“Eventually, we will not have the public go down to the tipping area,” he explained. “That will dramatically reduce the amount of materials brought that could be recycled.”

He hopes to have a new dumping area and sorting program fully in place in about a year.

The county is in the process of developing proposals to bid for a company to construct the sorting yard, “primarily aimed at the ma-and-pa groups and businesses that may come out and dump their loads,” he said. Essentially, this sorting yard or transfer facility would have an area designated where people unload their waste with some type of sorting mechanism installed.

Bill Mannel, manager of the county’s solid waste division, said this process could include a floor-sorting program or some type of conveyer system.

Existing recycling efforts will be expanded, and a new office and inbound and outbound scale system will also be constructed. The project will be funded with a bond the county sold in November 2006 with revenues of more than $10 million, Mannel said.

DIRTY JOB <br>Everything tossed away at the landfill’s tipping face— recyclable or not— is covered over with dirt.

Photo By Ginger McGuire

In addition to the recycling efforts, the landfill is embarking on another important sustainable venture that uses the gas generated by the breakdown of organic material at the site and turns it into energy.

Since 2004, the county has developed a gas-collection system in which about 99 percent of the landfill’s methane is burned to prevent it from seeping into the atmosphere. After several years working on a project that measures the byproduct, Mannel said the gas is now slated to be converted into electricity.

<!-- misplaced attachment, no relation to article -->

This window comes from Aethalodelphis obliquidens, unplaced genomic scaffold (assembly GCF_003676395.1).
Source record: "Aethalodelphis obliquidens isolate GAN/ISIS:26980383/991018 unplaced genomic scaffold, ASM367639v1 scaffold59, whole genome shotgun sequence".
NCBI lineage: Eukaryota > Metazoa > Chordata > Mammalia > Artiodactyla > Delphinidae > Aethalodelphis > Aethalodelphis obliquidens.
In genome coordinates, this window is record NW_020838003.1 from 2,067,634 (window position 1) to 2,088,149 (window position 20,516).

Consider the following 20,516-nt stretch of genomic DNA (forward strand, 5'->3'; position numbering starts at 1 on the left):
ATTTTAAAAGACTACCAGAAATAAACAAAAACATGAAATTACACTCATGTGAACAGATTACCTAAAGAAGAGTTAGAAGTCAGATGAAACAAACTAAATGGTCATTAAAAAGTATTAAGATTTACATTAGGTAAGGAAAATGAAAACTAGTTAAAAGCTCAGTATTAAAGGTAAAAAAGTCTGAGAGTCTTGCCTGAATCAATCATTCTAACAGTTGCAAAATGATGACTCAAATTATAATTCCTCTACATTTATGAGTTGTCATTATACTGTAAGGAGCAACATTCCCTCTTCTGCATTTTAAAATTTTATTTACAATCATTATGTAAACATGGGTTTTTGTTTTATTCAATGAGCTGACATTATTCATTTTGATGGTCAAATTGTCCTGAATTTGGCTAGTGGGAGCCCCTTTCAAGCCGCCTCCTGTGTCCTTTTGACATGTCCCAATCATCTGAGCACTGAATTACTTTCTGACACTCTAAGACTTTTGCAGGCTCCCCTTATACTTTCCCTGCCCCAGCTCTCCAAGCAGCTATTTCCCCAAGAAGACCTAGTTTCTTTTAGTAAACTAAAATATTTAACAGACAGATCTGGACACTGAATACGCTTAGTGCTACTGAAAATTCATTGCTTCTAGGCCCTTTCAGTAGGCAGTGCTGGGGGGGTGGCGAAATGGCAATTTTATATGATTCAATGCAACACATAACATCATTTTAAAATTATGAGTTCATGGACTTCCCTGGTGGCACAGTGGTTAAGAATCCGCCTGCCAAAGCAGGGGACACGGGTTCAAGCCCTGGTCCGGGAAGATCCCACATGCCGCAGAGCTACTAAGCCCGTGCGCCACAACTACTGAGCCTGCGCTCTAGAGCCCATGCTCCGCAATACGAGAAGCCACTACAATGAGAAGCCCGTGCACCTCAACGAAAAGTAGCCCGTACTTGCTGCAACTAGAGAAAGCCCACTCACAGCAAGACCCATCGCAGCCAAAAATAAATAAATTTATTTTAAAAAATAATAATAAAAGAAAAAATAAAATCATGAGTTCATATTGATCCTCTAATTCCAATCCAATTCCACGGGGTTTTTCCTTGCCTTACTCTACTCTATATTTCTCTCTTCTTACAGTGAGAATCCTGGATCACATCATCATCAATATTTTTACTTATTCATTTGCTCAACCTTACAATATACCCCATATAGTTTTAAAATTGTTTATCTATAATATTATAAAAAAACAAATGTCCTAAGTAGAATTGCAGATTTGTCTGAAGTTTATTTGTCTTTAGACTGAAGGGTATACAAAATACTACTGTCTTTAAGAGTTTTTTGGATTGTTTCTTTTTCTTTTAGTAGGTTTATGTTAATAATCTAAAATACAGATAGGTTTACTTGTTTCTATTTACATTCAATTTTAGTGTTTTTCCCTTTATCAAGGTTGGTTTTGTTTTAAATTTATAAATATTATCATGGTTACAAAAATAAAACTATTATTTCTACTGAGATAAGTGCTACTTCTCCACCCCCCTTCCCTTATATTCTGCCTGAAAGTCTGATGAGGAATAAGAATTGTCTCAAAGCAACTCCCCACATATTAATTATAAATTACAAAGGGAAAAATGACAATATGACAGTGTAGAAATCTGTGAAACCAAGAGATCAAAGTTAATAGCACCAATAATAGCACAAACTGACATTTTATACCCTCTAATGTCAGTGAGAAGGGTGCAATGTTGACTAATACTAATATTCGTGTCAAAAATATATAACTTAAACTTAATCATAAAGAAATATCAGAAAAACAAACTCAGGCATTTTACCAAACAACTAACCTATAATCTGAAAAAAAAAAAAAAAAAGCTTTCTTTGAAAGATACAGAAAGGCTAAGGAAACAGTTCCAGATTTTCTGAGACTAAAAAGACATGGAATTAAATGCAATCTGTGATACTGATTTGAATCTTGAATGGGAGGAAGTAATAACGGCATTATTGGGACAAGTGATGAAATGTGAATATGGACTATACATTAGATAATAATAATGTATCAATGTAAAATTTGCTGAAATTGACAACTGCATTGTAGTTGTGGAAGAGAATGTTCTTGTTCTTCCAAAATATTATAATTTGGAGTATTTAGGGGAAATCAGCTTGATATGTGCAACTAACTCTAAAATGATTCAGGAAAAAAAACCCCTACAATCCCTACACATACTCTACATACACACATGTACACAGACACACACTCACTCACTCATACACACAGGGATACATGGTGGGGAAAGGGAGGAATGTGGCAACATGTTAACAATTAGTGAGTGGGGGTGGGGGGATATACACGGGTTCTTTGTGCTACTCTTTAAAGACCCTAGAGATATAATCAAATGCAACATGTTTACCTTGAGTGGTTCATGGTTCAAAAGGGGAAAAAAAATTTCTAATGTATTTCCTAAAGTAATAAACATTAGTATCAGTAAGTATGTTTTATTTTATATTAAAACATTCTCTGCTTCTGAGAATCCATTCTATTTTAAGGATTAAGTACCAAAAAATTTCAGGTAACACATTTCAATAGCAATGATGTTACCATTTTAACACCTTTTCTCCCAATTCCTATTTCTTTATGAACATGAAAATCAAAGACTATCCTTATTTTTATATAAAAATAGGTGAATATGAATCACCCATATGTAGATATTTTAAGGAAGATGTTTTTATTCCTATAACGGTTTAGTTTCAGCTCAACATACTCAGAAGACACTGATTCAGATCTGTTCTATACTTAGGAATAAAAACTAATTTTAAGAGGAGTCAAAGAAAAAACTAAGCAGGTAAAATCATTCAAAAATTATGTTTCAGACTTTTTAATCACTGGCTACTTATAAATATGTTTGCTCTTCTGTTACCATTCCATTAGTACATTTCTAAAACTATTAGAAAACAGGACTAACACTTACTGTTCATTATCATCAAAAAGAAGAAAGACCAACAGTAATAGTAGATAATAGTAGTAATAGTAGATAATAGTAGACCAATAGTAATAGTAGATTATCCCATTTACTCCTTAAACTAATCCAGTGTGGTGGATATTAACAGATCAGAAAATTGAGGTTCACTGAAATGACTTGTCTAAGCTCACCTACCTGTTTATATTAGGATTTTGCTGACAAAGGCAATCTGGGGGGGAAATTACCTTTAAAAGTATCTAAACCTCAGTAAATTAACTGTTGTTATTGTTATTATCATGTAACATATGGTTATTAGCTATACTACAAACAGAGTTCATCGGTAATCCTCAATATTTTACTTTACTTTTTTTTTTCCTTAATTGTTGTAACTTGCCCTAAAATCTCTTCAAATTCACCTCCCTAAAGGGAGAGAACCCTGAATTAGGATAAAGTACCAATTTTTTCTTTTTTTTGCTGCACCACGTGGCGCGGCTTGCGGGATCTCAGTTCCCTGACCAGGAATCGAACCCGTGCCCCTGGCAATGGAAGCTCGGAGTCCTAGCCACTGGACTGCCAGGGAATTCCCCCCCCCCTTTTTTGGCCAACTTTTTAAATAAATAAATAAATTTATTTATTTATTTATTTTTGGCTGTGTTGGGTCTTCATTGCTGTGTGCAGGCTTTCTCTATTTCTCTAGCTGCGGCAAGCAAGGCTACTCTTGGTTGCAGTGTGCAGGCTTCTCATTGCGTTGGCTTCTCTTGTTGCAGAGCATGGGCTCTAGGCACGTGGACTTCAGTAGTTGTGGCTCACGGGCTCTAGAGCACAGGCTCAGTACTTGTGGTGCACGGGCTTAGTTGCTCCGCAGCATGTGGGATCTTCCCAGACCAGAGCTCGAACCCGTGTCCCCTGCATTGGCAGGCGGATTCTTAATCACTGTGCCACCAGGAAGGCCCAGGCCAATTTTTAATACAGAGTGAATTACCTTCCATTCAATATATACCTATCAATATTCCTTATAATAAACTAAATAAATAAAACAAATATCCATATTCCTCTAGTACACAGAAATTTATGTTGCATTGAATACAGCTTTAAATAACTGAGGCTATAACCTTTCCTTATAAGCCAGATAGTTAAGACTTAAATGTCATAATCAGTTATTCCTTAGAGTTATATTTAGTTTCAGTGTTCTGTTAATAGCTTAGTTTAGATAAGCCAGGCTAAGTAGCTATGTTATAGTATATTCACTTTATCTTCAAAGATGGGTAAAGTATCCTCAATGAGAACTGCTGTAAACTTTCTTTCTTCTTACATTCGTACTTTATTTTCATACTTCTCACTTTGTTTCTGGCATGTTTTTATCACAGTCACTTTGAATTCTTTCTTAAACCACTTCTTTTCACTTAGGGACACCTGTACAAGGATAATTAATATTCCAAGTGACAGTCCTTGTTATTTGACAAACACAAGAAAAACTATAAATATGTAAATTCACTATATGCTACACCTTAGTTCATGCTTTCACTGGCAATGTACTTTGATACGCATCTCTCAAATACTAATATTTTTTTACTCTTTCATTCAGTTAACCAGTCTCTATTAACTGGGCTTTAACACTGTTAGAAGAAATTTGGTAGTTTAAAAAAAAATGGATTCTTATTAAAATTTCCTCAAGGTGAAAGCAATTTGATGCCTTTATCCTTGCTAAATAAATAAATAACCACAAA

The Butte County Board of Supervisors recently selected a firm to do the conversion, which should generate 4.3 megawatts of electricity and $500,000 yearly for the county.

“That’s enough electricity to provide the needs for 4,000 homes,” Mannel said.

To encourage the public to recycle, Mannel notes that the county has made the process more convenient. In 2007, for example, the county required all garbage companies operating in Butte County to offer curbside recycling, which expanded recycling to the rural areas of Durham, South Oroville, Thermalito, Kelly Ridge and Magalia. Next year, all companies will be required to offer green-waste recycling curbside as well, though many areas already offer these services.

Still, Mannel thinks the only way to instill a mentality of recycling is through education. The county operates a Web site (www.recyclebutte.net) that offers tips and links.

Events also encourage the practice. In March, for instance, the landfill held Tire Amnesty Day, allowing the public to drop off tires for no charge. The 125 tons taken in were shipped to a plant in Livermore where they are used for rubberized asphalt or other track and playground coverings.

Steel Mills Recyclers buys scrap metal collected at the landfill. Bicycles are donated to nonprofit organizations and schools that refurbish them. The county often reuses concrete collected for roads at the landfill, and computers are donated to Computers for Classrooms, which supplies electronics to low-income families for a small fee.

Rodowick says the landfill eventually will open a re-sale operation for electronics, since many of the electronics are either repairable or in working condition when they are taken to the landfill.

“If we are going to have a really effective recycling program, all residents in the county have to take the initiative,” Mannel continued. “Remember the three R’s: reduce, reuse, recycle.”